Now streaming on:
Back in middle school, when she was barely a young teen, this critic had, ahem, a massive crush on a boy one year her senior.
I can’t recall if we were already a couple when I foolishly filled my notebook with his name and some sappily romantic sentiments one evening, not knowing that the embarrassing pad would soon be discovered by my annoyingly overprotective detective of a mother. But I do remember sweating in shame, fear, confusion, and panic when she yanked the notebook from under me (in desperation, I sat on it to unsuccessfully hide the evidence of my young love) and started flipping the pages in utter shock and anger.
Now imagine my astonishment during Oscar-winning “Bao” helmer Domee Shi’s masterful animation “Turning Red,” while I watched its 13-year-old central character undergo a similar episode with her own mother! The heroine in question is the overachieving Meilin (Rosalie Chiang)—Mei for her loved ones—growing up too fast with her budding hormones and changing body amid her Chinese-Canadian family in the Toronto of the early aughts. A slightly dorky straight-A student she may be, but there's nothing anyone could do to stop her from noticing all the good-looking boys—particularly a local store clerk—that she and her best friends frequently gush over. That anyone includes her disciplined, willowy mother Ming (Sandra Oh), who discovers Mei’s notebook of suggestive heartthrob drawings in furious disbelief. What’s Mei to do if not literally turn red and POOF, transform into a furry, monstrously cute red panda in the midst of navigating all these intense emotions? (Why hadn't I thought of this when I was similarly busted? And more importantly, where was this movie when I was growing up?)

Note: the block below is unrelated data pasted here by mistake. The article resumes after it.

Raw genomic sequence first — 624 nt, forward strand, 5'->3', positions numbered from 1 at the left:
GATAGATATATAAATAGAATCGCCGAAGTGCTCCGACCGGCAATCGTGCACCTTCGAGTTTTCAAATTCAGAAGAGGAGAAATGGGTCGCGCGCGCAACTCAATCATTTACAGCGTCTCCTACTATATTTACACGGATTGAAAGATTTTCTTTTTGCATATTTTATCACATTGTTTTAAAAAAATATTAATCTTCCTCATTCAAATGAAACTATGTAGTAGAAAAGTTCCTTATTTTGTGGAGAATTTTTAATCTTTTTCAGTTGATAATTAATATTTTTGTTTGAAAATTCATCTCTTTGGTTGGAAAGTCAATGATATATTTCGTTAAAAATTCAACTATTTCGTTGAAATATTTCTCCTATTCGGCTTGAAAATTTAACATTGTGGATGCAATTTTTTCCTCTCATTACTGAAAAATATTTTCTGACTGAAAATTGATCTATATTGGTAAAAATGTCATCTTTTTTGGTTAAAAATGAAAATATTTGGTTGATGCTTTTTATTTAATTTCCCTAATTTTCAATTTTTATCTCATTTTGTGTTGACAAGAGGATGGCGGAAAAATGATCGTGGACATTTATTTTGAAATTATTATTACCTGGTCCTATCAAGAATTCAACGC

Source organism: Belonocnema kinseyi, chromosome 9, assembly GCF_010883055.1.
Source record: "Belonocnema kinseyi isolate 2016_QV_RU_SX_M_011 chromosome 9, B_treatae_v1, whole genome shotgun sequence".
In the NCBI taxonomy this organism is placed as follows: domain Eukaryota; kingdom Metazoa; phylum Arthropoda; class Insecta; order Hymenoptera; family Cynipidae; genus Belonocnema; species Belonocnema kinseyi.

And that is the genius of “Turning Red,” a radical, brazenly hormonal PG movie that instantly fills a huge void in the lives of awkward, novel female teens who might just be starting to crawl out of their childhood cocoons with a disharmony of mystifying awakenings and sexual feelings. That achievement is perhaps no surprise coming from Pixar, a studio that can always be trusted for a generous dose of reflective, grown-up nostalgia as well as a good old-fashioned coming-of-age saga. After all, weren’t some of the best characters of the fiercely inventive animation house—from the talking dolls of the “Toy Story” franchise to the corporeal feelings of “Inside Out,” the rebellious princess of “Brave,” and the aspiring young musician of “Coco”—gloriously defined by its signature preoccupations? Still, “Turning Red” (which deserves a lot better than the straight-to-streaming fate Disney has bestowed upon it) feels pioneering and surprising even for the shop behind the groundbreaking animated sci-fi “WALL-E.” For starters, never before has a Disney female ever been asked, “Has the red peony blossomed?” as an inquiry about the start of her menstruation.